By Frederick H. Lowe
ProPublica, a nonprofit newsroom, has compiled a database of previously secret New York police disciplinary records obtained from the New York City’s Civilian Complaint Review Board. The database is open to the public and can help individuals examine patterns of officer misconduct.
“We understand the arguments against releasing this data. But we believe the public good outweighs the potential harm,” said Stephen Engelberg, ProPublica’s editor and chief. “The database gives people of New York City a glimpse at how allegations involving police misconduct have been handled, and allows journalists, ordinary citizens alike to look more deeply at the records of particular officers.”
The data focuses on 3,996 officers who have received 12,056 complaints, from September 1985 to January 2020. There are 36,000 officers who are members of the NYPD. “We have created a database of complaints that can be searched by name or browsed by precinct,” ProPublica said.
“The database lists involve active-duty officers who’ve had at least one allegation against them substantiated by the Civilian Review Board. “And every complaint in the database was fully investigated by CCRB, which means, among other steps, a civilian provided a sworn statement to investigators,” ProPublica wrote.
The complaints involve 7, 636 allegations of use of excessive force, 20,292 allegations of officers using police powers to take unwarranted actions, such as an unlawful search, 4,677 allegations of discourtesy, 753 allegations of offensive language. This would include an officer using one or more slurs relating to races, gender, ethnicity, religion, or sexual orientation or disability.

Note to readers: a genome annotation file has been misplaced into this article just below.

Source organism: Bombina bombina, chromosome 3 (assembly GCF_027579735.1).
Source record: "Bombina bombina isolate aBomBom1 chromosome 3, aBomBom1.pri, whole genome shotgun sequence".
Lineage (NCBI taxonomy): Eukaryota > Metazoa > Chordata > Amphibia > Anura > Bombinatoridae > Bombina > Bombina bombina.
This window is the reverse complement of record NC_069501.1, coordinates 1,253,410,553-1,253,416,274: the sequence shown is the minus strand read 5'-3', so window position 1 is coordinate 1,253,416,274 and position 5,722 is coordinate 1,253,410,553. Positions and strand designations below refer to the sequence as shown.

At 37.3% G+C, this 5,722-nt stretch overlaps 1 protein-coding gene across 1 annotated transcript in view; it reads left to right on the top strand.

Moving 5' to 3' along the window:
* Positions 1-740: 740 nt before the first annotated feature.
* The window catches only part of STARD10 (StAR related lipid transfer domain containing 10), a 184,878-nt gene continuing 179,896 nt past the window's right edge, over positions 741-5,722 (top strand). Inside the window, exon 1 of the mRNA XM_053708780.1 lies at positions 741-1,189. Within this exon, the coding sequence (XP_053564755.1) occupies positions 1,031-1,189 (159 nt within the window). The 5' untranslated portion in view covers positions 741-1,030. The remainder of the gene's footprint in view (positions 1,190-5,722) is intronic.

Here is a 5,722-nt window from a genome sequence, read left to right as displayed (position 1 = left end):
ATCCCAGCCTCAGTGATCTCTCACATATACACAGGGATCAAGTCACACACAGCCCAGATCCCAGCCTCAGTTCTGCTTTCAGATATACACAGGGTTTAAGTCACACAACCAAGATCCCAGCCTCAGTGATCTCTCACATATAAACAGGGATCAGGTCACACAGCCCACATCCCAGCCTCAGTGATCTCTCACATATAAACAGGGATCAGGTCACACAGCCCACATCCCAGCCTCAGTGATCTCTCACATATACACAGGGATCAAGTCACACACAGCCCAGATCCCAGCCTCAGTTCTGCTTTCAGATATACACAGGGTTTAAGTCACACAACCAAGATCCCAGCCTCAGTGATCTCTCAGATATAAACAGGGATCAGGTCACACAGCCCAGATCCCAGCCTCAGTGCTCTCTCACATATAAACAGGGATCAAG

According to the records, 303 officers still employed by the NYPD have had five or more substantiated allegations against them.
The database’s purpose is to provide clarity and give victims the incentive to do more research.
Until last month, New York State prohibited the release of police officers’ disciplinary records. Civilian complaints of abuse by officers were a secret. So were the investigators’ conclusions. The public couldn’t even know if the officer was held accountable. These records can help readers examine the records of officers who have been the subject of a pattern of complaints.
The report mentions Eric Garner, 43, who was killed by Officer Daniel Pantaleo on July 14, 2014, for selling untaxed cigarettes. Pantaleo used an illegal chokehold to kill Garner, who complained he couldn’t breathe. His final breaths became the rallying cry for the Black Lives Matter movement.
Pantaleo had a record of misconduct. The city investigator who revealed that information was forced to resign in 2017 but Pantaleo was not fired until 2019.
The murder of George Floyd on May 5 by Minneapolis police officer Derek Chauvin ignited worldwide protests. Activists in New York renewed their push to repeal the
statute known as 50-a, that kept police disciplinary records secret from the public. Lawmakers finally agreed to repeal 50-a which had been on the books for decades.